1. I bought Avery Clear Decals, made specifically for glass or other smooth surfaces, from Staples for around $12.

2. Because it requires an ink jet printer, finding a printer was the most difficult part of this project! After a lot of hassle, I gave up and used my laser printer. It was ok for now, but I can foresee the decal rubbing off fairly quickly. For a more permanent finish, I would certainly advise using the correct printer. I chose the image I wanted, and printed it out. You’re welcome to contact me in the comment section if you’d like a copy!

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3. I thoroughly cleaned and dried each jar.

3. Then, I cut them up and pasted them on! That easy. It was a little tricky peeling the paper, but that was it honestly.

Although I was annoyed trying to find a printer, the end result was worth it.

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I often read that your space should be unique and truly reflect you. French has always been such a love of mine (my grandmother was French Canadian, I’ve spoken it my whole life, I did my degree in it, and now I teach it!) so I thought it would be fun to incorporate it into my baking containers:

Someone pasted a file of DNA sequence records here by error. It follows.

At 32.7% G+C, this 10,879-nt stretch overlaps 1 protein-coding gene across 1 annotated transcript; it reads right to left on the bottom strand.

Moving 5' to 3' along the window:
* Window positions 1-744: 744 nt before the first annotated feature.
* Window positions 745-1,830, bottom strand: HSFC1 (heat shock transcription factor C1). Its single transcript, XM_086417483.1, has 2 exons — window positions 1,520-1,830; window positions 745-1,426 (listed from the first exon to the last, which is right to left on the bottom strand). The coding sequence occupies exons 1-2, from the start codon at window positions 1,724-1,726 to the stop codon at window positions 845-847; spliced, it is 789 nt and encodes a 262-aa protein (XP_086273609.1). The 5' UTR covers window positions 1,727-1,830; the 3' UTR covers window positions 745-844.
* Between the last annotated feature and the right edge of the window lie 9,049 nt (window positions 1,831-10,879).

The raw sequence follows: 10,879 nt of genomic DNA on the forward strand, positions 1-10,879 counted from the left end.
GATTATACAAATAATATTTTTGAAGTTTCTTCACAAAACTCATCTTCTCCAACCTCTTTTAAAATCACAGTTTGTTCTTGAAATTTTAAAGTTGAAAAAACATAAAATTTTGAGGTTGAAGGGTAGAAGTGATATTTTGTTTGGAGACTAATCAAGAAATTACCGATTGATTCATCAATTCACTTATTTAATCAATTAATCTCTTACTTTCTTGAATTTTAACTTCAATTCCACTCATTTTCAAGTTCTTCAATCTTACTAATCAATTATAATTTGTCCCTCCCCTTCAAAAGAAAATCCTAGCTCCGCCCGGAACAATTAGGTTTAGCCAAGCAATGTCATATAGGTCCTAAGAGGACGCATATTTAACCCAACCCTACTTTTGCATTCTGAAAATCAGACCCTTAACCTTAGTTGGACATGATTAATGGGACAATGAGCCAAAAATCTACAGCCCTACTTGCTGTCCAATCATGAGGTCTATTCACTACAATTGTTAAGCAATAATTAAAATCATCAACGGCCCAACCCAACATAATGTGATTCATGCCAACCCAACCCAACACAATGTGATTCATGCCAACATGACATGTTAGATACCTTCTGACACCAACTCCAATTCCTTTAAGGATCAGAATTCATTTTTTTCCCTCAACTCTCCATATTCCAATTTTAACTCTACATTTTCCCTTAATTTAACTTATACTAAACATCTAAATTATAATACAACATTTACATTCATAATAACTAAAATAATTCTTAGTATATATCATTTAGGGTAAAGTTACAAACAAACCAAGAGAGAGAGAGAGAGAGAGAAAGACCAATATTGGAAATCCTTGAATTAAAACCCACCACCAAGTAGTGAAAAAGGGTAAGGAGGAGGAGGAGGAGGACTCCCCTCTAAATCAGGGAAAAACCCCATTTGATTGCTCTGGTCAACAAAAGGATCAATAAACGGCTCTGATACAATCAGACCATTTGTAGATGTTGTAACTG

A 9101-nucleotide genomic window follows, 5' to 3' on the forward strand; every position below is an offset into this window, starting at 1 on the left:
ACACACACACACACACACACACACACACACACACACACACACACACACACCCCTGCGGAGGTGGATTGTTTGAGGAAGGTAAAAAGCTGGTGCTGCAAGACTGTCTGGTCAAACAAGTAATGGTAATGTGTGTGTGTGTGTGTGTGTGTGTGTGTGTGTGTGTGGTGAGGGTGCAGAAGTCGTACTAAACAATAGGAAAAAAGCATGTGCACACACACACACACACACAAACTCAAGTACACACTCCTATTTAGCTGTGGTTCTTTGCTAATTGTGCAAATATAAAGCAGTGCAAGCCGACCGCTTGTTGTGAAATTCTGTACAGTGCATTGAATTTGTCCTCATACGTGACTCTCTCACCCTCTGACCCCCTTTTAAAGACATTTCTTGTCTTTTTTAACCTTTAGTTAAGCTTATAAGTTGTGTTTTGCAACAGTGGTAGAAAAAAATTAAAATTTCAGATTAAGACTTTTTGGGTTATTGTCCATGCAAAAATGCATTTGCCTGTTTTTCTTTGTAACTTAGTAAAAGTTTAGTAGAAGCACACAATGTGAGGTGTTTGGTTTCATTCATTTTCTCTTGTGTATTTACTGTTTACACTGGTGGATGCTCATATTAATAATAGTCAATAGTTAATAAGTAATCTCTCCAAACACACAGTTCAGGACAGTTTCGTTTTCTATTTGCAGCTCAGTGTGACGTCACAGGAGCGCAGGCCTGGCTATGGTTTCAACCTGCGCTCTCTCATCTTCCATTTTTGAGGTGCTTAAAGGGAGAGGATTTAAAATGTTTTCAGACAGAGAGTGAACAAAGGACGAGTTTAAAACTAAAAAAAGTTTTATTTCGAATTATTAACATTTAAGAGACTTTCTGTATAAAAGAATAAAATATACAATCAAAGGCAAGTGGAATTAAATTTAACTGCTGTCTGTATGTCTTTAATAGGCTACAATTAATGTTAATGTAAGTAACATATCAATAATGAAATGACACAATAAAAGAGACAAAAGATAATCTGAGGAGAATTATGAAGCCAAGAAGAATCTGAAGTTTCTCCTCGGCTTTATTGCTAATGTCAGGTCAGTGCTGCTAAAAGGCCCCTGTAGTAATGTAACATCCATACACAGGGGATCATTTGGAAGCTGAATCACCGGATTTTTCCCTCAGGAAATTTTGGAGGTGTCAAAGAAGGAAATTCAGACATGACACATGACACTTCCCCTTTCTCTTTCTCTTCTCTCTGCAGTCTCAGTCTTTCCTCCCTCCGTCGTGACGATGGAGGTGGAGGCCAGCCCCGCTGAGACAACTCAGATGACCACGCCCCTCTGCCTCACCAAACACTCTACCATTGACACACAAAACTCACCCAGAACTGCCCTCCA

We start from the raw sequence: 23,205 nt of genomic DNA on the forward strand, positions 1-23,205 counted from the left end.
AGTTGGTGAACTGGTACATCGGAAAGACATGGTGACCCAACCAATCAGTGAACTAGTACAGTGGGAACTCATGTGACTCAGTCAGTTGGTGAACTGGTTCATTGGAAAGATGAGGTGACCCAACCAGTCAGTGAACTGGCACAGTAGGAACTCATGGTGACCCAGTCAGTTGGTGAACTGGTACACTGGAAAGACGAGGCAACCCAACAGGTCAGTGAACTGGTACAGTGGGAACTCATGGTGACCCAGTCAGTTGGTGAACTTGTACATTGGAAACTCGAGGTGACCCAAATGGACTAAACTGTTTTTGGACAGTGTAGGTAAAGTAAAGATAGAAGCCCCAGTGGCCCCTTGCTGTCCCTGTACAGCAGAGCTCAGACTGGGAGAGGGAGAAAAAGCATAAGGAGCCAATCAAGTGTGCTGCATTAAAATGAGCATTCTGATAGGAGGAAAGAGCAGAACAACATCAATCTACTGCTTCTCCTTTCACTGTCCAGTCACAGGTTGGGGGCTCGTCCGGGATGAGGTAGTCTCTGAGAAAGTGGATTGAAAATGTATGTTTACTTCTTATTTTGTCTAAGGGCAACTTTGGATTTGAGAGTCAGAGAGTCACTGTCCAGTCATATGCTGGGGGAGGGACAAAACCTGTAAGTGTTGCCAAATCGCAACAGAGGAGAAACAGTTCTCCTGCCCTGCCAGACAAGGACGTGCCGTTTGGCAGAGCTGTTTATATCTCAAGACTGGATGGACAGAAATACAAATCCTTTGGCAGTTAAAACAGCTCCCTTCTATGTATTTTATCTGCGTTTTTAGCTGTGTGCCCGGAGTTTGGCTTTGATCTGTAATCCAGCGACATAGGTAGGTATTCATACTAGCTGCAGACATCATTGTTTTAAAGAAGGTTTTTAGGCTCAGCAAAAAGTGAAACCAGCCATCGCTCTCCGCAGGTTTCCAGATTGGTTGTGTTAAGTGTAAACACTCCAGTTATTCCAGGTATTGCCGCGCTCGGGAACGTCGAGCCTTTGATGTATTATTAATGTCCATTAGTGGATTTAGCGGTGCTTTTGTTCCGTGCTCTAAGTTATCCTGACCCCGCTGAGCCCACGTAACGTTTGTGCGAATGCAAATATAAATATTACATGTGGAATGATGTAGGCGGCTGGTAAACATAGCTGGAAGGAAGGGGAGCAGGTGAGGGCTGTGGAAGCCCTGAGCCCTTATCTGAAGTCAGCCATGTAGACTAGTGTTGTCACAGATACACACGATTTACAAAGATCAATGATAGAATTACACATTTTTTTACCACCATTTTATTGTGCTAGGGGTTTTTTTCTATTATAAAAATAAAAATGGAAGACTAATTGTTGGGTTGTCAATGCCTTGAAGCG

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(I didn’t do this for my spices just in case, on the off chance, Shaun decides he’d like to cook with them. This is a very rare occurrence, but you never know! I know he’ll never bake though, and flour versus sugar is pretty self-explanatory.)

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As a side note, for this project I tried different props, lighting, angles… I’m pretty sure Shaun thinks I’m completely crazy for spending so much time taking pictures of flour.

I can’t wait to see our updated Ikea baking jars on our new shelves. What about you? Any projects you’ve been dying to try? Anything you’ve found especially helpful or inspiring? I’m always happy to hear from you!

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Weekend Bloggy Reading

Healing Dresser Damage